7. Ask Questions
Retirement is a peculiar life stage. We prepare children for school, educate for workforce and child birth. During these life stages we learn by asking questions. In support groups we offer help by asking questions. I did not know that my local council provided many free social opportunities, entertainment, free transport and subsidies until I started asking questions. At every opportunity think of it as research. You are not being nosey! Ask questions in the chemist. There may be a less expensive medication available i.e. a generic brand that is not always offered in the first instance. Ask questions when your friends are talking about their holidays. Find out which was the best value for money hotel. Ask questions at the bank. Are you using the best account? The upside of joining group activities in retirement is that you have many more opportunities to ask questions. Knowledge is power after all.
8. Stop pretending: Talk to the family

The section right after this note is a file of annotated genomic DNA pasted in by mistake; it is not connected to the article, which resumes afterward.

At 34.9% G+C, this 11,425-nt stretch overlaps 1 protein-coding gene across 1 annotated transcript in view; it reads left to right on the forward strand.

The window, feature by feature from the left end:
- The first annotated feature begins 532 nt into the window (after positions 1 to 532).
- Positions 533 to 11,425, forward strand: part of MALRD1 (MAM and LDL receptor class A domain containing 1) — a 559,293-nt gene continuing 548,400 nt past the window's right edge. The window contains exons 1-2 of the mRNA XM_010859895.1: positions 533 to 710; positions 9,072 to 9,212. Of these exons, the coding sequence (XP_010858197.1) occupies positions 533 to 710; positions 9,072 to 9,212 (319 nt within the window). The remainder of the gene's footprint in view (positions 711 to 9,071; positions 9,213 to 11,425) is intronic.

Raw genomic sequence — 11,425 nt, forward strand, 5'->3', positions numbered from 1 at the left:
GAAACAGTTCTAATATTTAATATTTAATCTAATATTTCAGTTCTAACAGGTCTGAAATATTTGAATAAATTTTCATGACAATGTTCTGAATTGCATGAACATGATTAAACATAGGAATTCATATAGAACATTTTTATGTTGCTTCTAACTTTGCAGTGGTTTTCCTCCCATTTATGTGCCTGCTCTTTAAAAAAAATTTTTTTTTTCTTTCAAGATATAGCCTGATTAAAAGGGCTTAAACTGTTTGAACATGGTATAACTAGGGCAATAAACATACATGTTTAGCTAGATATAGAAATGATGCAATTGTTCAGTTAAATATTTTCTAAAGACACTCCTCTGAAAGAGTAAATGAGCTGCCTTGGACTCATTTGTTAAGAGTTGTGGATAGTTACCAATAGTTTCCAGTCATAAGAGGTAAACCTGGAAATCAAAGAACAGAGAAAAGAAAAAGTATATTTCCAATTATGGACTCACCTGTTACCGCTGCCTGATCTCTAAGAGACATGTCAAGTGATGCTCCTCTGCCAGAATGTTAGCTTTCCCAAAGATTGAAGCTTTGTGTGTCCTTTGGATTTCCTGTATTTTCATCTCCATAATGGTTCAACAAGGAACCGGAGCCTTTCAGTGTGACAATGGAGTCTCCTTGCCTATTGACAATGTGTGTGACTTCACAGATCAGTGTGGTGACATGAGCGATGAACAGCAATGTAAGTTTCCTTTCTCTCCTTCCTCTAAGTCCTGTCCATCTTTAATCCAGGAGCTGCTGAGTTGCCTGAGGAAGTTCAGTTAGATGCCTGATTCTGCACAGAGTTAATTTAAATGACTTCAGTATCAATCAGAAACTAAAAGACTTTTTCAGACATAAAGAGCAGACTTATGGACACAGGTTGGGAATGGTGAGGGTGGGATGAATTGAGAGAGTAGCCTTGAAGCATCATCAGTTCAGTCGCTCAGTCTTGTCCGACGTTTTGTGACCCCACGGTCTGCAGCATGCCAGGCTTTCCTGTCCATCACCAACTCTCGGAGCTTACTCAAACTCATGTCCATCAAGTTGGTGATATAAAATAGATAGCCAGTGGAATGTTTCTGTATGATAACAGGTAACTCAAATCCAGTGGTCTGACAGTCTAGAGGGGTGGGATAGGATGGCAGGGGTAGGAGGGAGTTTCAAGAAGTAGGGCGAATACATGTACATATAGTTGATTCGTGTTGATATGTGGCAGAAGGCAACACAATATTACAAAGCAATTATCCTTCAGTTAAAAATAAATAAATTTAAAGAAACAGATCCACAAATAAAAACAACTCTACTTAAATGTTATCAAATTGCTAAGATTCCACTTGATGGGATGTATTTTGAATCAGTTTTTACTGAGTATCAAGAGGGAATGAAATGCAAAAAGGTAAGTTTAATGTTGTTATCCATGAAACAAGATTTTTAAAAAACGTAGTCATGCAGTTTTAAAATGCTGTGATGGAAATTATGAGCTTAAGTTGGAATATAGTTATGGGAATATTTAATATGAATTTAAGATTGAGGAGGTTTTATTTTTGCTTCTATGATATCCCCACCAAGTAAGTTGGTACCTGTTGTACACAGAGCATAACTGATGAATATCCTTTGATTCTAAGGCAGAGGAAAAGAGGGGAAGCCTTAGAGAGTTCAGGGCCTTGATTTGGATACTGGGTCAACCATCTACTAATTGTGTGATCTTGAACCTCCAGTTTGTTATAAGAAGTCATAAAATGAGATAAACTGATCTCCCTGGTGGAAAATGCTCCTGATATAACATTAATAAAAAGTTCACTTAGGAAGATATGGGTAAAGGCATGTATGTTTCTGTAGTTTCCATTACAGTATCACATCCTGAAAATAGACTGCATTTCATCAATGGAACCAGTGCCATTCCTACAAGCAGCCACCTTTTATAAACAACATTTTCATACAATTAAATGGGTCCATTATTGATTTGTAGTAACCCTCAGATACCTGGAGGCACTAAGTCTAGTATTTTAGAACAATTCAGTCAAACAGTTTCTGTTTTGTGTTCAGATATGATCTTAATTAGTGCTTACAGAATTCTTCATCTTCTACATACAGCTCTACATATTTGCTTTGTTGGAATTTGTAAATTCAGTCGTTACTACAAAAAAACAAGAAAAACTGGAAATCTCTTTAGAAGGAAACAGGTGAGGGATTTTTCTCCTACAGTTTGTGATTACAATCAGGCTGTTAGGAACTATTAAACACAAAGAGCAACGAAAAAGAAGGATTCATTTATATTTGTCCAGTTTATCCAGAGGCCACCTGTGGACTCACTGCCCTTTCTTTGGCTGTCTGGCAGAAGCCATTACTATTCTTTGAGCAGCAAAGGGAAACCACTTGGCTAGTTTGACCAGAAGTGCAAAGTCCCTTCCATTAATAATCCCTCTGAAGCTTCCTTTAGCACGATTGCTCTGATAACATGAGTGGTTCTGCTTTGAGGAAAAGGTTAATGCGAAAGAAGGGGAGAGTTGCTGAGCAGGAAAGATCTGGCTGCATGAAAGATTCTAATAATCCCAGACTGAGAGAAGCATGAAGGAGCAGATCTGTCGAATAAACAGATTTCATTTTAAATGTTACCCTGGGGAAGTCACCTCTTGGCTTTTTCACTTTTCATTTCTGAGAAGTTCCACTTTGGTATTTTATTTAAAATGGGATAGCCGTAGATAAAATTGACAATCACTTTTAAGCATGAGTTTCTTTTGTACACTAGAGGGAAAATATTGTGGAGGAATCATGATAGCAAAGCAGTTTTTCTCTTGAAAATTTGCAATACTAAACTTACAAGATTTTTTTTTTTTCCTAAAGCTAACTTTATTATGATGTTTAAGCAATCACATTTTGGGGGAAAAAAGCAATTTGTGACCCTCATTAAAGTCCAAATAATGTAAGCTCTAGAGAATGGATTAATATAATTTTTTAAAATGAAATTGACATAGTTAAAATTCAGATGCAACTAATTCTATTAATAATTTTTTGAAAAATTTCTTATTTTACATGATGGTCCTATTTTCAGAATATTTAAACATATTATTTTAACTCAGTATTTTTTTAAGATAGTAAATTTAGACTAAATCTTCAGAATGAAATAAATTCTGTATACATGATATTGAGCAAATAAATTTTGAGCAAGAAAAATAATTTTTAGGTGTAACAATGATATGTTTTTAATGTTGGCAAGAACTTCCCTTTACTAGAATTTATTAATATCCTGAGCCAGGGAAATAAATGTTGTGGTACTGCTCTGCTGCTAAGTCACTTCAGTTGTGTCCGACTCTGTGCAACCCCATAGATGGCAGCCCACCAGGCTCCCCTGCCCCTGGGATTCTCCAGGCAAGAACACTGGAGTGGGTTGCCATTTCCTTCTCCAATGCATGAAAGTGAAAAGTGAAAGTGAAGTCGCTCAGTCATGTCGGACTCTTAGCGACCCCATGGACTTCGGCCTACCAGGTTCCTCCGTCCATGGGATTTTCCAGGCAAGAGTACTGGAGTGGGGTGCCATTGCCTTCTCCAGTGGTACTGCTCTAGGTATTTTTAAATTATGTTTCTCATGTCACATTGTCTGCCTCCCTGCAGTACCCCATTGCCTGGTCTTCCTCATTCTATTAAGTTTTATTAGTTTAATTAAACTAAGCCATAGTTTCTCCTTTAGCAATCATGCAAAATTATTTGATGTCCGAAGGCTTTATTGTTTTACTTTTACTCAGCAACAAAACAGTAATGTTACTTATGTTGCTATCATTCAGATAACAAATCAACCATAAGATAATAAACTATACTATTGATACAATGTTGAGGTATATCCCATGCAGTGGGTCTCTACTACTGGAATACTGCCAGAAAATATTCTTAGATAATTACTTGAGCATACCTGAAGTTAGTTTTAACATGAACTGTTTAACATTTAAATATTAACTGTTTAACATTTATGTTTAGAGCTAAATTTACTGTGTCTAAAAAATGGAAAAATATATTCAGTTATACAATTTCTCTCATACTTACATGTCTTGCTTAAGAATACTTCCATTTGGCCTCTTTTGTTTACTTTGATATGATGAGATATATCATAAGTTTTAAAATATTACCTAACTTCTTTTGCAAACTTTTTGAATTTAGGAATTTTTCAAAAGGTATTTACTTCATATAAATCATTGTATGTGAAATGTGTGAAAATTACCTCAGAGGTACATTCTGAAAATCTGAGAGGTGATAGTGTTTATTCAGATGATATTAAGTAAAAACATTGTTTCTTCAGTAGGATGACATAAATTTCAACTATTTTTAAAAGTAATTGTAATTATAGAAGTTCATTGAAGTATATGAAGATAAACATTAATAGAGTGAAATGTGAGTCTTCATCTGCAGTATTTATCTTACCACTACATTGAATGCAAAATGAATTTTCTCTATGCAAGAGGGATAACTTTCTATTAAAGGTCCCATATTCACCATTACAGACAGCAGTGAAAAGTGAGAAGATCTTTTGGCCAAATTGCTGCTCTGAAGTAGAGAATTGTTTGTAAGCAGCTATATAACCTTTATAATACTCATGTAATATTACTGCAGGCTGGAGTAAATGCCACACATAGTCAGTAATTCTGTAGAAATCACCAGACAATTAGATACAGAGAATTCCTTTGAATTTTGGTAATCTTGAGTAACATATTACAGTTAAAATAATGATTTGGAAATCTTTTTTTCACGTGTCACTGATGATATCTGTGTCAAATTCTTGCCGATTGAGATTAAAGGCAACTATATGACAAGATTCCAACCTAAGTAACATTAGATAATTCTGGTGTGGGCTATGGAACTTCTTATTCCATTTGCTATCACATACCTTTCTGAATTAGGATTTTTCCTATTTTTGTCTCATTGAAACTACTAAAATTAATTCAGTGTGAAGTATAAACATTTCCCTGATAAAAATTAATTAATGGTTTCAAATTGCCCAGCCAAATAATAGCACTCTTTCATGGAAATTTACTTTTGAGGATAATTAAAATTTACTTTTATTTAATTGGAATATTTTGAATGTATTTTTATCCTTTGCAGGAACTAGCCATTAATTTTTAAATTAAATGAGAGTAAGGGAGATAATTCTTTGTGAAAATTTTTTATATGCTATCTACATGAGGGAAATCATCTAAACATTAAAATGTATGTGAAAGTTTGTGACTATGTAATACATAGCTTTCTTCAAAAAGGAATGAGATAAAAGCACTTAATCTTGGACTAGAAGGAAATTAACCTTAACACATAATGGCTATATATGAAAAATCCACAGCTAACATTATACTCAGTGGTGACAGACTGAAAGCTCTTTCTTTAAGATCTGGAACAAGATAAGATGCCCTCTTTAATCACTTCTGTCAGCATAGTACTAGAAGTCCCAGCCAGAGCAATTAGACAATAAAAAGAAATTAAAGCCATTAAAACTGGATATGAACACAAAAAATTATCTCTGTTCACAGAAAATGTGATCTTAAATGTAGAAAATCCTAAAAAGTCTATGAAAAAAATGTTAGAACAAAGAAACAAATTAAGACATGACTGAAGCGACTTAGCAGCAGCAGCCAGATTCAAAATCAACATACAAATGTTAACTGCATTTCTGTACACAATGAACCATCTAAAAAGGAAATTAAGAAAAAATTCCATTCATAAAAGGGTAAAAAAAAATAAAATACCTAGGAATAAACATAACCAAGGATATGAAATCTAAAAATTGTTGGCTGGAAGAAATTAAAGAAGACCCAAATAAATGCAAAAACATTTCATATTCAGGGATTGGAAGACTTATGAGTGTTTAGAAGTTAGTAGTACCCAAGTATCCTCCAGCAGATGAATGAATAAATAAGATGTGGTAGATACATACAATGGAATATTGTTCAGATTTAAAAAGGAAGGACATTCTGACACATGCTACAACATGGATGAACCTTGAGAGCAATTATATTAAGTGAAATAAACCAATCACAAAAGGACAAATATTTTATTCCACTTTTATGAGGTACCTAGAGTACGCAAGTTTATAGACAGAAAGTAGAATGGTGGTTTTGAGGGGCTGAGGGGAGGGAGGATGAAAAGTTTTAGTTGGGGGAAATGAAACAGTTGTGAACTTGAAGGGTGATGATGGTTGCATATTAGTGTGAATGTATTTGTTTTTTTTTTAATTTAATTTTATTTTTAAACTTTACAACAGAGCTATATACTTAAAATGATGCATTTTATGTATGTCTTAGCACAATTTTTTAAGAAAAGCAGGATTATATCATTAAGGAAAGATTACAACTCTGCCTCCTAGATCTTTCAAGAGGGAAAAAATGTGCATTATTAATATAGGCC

Retirement can be a time of changing lifestyles for the whole family. If you have spent your working life providing not only emotional support but also financial family members need to be reminded that “times they are a changing” The level of change depends on individual circumstance. For some, the changes may be small, others a lot more. Whatever, the conversations need to happen. Picking up the tab when eating out may be a thing of the past but they can be replaced by different family activities. I am not advocating that you become a grumbling Scrooge. If you put your mind to finding alternatives you may discover that the simpler things you used to do when the children were little are the memories they remember most! Personally I love pot luck picnics. As my children are scattered in both hemispheres we talked about my visits being spending time with them in their everyday lives. I am not a tourist that needs to be entertained. Nothing beats story time with the grandchildren anyway!